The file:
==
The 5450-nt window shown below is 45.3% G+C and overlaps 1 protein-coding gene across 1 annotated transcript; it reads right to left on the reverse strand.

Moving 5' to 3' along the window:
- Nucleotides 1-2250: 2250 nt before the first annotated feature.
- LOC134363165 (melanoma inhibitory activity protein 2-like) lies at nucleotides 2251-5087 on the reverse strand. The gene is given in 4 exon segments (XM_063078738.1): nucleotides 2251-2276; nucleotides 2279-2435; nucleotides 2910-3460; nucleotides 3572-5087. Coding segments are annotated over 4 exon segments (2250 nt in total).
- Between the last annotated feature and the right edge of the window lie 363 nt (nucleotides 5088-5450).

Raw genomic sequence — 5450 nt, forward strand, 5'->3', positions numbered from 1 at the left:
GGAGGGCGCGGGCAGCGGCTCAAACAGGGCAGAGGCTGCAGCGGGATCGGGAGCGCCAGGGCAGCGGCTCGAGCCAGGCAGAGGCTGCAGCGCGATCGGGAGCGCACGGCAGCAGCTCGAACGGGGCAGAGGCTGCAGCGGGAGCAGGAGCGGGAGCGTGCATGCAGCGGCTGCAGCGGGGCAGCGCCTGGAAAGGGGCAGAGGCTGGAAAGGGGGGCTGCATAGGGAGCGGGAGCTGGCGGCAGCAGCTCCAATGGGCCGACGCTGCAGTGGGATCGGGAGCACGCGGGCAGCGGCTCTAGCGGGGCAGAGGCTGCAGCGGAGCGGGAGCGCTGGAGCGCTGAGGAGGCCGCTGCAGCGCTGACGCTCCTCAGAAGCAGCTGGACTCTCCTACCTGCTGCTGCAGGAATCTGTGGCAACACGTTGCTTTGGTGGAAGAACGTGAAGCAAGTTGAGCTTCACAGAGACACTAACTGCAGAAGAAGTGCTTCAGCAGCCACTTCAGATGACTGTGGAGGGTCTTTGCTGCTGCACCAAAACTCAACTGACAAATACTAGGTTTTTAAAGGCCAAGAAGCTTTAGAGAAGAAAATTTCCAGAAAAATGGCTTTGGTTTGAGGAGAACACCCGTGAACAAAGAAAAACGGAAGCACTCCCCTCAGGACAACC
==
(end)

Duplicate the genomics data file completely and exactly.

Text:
The 5450-nt window shown below is 45.3% G+C and overlaps 1 protein-coding gene across 1 annotated transcript; it reads right to left on the reverse strand.

Moving 5' to 3' along the window:
- Nucleotides 1-2250: 2250 nt before the first annotated feature.
- LOC134363165 (melanoma inhibitory activity protein 2-like) lies at nucleotides 2251-5087 on the reverse strand. The gene is given in 4 exon segments (XM_063078738.1): nucleotides 2251-2276; nucleotides 2279-2435; nucleotides 2910-3460; nucleotides 3572-5087. Coding segments are annotated over 4 exon segments (2250 nt in total).
- Between the last annotated feature and the right edge of the window lie 363 nt (nucleotides 5088-5450).

Raw genomic sequence — 5450 nt, forward strand, 5'->3', positions numbered from 1 at the left:
GGAGGGCGCGGGCAGCGGCTCAAACAGGGCAGAGGCTGCAGCGGGATCGGGAGCGCCAGGGCAGCGGCTCGAGCCAGGCAGAGGCTGCAGCGCGATCGGGAGCGCACGGCAGCAGCTCGAACGGGGCAGAGGCTGCAGCGGGAGCAGGAGCGGGAGCGTGCATGCAGCGGCTGCAGCGGGGCAGCGCCTGGAAAGGGGCAGAGGCTGGAAAGGGGGGCTGCATAGGGAGCGGGAGCTGGCGGCAGCAGCTCCAATGGGCCGACGCTGCAGTGGGATCGGGAGCACGCGGGCAGCGGCTCTAGCGGGGCAGAGGCTGCAGCGGAGCGGGAGCGCTGGAGCGCTGAGGAGGCCGCTGCAGCGCTGACGCTCCTCAGAAGCAGCTGGACTCTCCTACCTGCTGCTGCAGGAATCTGTGGCAACACGTTGCTTTGGTGGAAGAACGTGAAGCAAGTTGAGCTTCACAGAGACACTAACTGCAGAAGAAGTGCTTCAGCAGCCACTTCAGATGACTGTGGAGGGTCTTTGCTGCTGCACCAAAACTCAACTGACAAATACTAGGTTTTTAAAGGCCAAGAAGCTTTAGAGAAGAAAATTTCCAGAAAAATGGCTTTGGTTTGAGGAGAACACCCGTGAACAAAGAAAAACGGAAGCACTCCCCTCAGGACAACC